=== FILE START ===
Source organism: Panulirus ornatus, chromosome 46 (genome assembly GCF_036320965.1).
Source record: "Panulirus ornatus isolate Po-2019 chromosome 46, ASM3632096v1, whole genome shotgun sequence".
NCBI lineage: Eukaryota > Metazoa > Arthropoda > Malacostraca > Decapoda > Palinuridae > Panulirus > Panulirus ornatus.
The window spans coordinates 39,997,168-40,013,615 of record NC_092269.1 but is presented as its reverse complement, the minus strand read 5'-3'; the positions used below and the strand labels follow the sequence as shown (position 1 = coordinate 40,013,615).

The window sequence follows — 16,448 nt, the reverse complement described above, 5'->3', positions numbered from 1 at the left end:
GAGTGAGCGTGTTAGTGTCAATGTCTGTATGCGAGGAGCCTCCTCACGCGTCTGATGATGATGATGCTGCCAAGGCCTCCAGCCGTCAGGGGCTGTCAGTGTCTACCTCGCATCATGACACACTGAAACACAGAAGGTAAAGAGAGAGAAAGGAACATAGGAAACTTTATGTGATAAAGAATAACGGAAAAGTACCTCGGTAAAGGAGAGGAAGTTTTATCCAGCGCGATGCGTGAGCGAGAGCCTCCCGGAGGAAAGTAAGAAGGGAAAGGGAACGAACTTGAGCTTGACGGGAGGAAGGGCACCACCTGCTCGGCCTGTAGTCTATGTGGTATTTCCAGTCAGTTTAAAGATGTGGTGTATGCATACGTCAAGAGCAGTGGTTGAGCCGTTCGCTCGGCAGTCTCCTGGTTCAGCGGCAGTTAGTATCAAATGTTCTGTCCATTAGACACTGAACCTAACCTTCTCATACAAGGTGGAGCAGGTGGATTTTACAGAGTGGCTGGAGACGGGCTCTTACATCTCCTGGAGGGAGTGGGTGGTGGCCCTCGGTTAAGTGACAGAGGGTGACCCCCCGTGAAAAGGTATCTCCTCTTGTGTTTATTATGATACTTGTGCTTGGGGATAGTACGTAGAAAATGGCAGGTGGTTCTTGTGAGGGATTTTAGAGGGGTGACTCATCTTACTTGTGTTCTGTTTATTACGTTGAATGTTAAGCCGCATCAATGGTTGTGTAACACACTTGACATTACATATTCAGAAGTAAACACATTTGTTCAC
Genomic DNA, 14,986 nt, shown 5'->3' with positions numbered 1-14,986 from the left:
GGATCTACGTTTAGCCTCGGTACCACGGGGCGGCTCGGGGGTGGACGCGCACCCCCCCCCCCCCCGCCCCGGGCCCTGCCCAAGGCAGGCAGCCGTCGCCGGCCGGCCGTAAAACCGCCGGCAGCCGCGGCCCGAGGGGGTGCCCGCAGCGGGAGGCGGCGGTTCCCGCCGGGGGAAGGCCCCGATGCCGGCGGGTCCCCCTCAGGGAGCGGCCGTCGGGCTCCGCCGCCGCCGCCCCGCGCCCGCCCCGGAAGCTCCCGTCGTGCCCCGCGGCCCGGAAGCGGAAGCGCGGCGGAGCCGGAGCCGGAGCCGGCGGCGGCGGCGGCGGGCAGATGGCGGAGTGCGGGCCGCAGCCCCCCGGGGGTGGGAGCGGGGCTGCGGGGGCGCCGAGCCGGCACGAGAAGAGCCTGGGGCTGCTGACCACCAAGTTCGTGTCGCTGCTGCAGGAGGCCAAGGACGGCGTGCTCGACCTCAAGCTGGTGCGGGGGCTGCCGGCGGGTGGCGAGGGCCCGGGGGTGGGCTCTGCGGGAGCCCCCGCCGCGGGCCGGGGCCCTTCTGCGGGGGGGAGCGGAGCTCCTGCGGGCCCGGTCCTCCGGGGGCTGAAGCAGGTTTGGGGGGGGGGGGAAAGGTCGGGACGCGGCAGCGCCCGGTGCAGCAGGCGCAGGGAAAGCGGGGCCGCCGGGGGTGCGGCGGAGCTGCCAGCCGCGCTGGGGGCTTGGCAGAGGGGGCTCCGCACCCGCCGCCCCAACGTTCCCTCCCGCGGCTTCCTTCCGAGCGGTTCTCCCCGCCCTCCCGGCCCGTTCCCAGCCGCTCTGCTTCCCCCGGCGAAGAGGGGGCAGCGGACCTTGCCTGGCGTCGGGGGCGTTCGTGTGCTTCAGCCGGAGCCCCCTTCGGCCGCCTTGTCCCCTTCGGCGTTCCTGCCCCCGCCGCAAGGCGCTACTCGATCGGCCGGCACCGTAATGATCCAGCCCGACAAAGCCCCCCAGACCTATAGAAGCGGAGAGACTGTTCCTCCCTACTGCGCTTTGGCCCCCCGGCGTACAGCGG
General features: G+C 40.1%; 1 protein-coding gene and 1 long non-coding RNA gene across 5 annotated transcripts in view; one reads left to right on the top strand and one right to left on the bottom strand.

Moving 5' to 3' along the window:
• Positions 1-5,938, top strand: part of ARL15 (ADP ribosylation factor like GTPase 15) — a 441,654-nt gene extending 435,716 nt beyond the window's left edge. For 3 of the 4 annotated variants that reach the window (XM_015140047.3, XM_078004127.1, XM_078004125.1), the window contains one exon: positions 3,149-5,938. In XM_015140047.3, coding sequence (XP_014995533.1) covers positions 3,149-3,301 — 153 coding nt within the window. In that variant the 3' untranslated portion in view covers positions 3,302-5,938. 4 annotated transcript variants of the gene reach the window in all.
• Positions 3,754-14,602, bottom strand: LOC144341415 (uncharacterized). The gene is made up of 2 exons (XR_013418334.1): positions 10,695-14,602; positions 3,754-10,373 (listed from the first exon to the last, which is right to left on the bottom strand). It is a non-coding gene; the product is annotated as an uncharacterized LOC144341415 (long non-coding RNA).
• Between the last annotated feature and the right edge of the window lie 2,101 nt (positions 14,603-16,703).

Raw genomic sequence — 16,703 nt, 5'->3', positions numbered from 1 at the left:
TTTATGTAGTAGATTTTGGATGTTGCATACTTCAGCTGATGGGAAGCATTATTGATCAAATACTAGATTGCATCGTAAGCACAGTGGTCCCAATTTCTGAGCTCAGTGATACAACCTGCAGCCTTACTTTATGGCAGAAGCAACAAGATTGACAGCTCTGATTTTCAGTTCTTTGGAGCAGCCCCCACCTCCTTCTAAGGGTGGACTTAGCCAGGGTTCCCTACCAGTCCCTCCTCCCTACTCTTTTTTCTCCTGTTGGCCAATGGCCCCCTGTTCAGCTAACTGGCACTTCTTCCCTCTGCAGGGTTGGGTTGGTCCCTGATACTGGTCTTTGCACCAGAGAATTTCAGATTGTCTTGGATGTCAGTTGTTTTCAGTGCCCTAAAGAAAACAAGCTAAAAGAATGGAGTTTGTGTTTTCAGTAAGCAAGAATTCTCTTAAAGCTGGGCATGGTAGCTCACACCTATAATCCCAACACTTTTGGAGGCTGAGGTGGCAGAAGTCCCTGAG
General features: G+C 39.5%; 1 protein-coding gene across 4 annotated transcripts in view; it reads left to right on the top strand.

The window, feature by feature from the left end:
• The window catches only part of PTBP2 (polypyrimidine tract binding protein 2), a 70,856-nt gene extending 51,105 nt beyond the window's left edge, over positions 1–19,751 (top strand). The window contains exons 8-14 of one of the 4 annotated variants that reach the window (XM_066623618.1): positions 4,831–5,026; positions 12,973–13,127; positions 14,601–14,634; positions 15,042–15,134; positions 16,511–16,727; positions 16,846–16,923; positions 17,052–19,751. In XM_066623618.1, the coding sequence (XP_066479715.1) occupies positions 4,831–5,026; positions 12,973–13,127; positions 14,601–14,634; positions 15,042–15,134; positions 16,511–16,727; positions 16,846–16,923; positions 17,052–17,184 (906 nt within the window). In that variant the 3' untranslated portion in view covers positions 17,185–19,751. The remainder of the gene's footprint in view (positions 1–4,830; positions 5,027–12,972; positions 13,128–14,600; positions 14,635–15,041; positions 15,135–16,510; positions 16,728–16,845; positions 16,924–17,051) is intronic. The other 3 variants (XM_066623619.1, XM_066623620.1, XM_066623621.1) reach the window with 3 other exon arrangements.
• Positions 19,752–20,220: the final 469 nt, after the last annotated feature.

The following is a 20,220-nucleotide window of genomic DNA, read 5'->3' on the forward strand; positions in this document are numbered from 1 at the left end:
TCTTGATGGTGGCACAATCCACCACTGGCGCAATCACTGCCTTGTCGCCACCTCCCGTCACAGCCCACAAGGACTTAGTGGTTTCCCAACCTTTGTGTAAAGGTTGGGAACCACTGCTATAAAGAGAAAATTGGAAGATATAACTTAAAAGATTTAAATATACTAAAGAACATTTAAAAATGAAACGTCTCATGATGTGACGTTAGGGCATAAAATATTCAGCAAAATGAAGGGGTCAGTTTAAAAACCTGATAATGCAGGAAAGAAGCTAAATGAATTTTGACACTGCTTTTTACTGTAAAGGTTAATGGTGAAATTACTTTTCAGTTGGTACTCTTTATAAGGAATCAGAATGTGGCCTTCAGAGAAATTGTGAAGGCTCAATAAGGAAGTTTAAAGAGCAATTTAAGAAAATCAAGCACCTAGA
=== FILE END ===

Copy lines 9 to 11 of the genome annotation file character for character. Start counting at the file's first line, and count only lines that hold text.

General features: G+C 40.1%; 1 protein-coding gene and 1 long non-coding RNA gene across 5 annotated transcripts in view; one reads left to right on the top strand and one right to left on the bottom strand.

Moving 5' to 3' along the window:
• Positions 1-5,938, top strand: part of ARL15 (ADP ribosylation factor like GTPase 15) — a 441,654-nt gene extending 435,716 nt beyond the window's left edge. For 3 of the 4 annotated variants that reach the window (XM_015140047.3, XM_078004127.1, XM_078004125.1), the window contains one exon: positions 3,149-5,938. In XM_015140047.3, coding sequence (XP_014995533.1) covers positions 3,149-3,301 — 153 coding nt within the window. In that variant the 3' untranslated portion in view covers positions 3,302-5,938. 4 annotated transcript variants of the gene reach the window in all.